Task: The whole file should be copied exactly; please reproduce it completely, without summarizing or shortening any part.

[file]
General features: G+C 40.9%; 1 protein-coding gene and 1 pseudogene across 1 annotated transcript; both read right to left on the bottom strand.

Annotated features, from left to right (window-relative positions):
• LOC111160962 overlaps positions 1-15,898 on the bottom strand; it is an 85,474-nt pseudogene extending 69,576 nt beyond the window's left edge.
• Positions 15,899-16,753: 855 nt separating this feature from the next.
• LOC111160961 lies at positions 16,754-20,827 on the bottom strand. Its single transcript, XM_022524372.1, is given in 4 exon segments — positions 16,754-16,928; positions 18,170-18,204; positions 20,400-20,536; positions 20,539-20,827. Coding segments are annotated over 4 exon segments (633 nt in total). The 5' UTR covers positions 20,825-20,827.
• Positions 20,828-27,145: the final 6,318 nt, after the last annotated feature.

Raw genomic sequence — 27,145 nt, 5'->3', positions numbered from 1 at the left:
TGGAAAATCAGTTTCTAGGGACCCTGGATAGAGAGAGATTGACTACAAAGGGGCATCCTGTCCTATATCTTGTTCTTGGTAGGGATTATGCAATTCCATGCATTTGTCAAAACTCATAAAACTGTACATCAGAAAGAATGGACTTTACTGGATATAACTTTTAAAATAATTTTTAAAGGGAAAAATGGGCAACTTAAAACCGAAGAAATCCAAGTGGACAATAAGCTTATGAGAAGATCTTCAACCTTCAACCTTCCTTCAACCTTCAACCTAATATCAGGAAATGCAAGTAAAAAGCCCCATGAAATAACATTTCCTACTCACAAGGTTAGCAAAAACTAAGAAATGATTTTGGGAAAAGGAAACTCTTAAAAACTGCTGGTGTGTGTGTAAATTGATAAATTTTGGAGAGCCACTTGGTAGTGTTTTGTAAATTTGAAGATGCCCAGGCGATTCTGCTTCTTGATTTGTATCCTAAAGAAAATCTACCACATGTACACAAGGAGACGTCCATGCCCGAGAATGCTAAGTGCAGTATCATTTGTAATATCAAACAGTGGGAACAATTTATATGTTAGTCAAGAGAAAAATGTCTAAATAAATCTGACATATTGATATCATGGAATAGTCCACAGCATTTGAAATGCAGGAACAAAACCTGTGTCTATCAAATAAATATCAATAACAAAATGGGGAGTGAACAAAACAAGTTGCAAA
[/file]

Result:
General features: G+C 40.9%; 1 protein-coding gene and 1 pseudogene across 1 annotated transcript; both read right to left on the bottom strand.

Annotated features, from left to right (window-relative positions):
• LOC111160962 overlaps positions 1-15,898 on the bottom strand; it is an 85,474-nt pseudogene extending 69,576 nt beyond the window's left edge.
• Positions 15,899-16,753: 855 nt separating this feature from the next.
• LOC111160961 lies at positions 16,754-20,827 on the bottom strand. Its single transcript, XM_022524372.1, is given in 4 exon segments — positions 16,754-16,928; positions 18,170-18,204; positions 20,400-20,536; positions 20,539-20,827. Coding segments are annotated over 4 exon segments (633 nt in total). The 5' UTR covers positions 20,825-20,827.
• Positions 20,828-27,145: the final 6,318 nt, after the last annotated feature.

Raw genomic sequence — 27,145 nt, 5'->3', positions numbered from 1 at the left:
TGGAAAATCAGTTTCTAGGGACCCTGGATAGAGAGAGATTGACTACAAAGGGGCATCCTGTCCTATATCTTGTTCTTGGTAGGGATTATGCAATTCCATGCATTTGTCAAAACTCATAAAACTGTACATCAGAAAGAATGGACTTTACTGGATATAACTTTTAAAATAATTTTTAAAGGGAAAAATGGGCAACTTAAAACCGAAGAAATCCAAGTGGACAATAAGCTTATGAGAAGATCTTCAACCTTCAACCTTCCTTCAACCTTCAACCTAATATCAGGAAATGCAAGTAAAAAGCCCCATGAAATAACATTTCCTACTCACAAGGTTAGCAAAAACTAAGAAATGATTTTGGGAAAAGGAAACTCTTAAAAACTGCTGGTGTGTGTGTAAATTGATAAATTTTGGAGAGCCACTTGGTAGTGTTTTGTAAATTTGAAGATGCCCAGGCGATTCTGCTTCTTGATTTGTATCCTAAAGAAAATCTACCACATGTACACAAGGAGACGTCCATGCCCGAGAATGCTAAGTGCAGTATCATTTGTAATATCAAACAGTGGGAACAATTTATATGTTAGTCAAGAGAAAAATGTCTAAATAAATCTGACATATTGATATCATGGAATAGTCCACAGCATTTGAAATGCAGGAACAAAACCTGTGTCTATCAAATAAATATCAATAACAAAATGGGGAGTGAACAAAACAAGTTGCAAA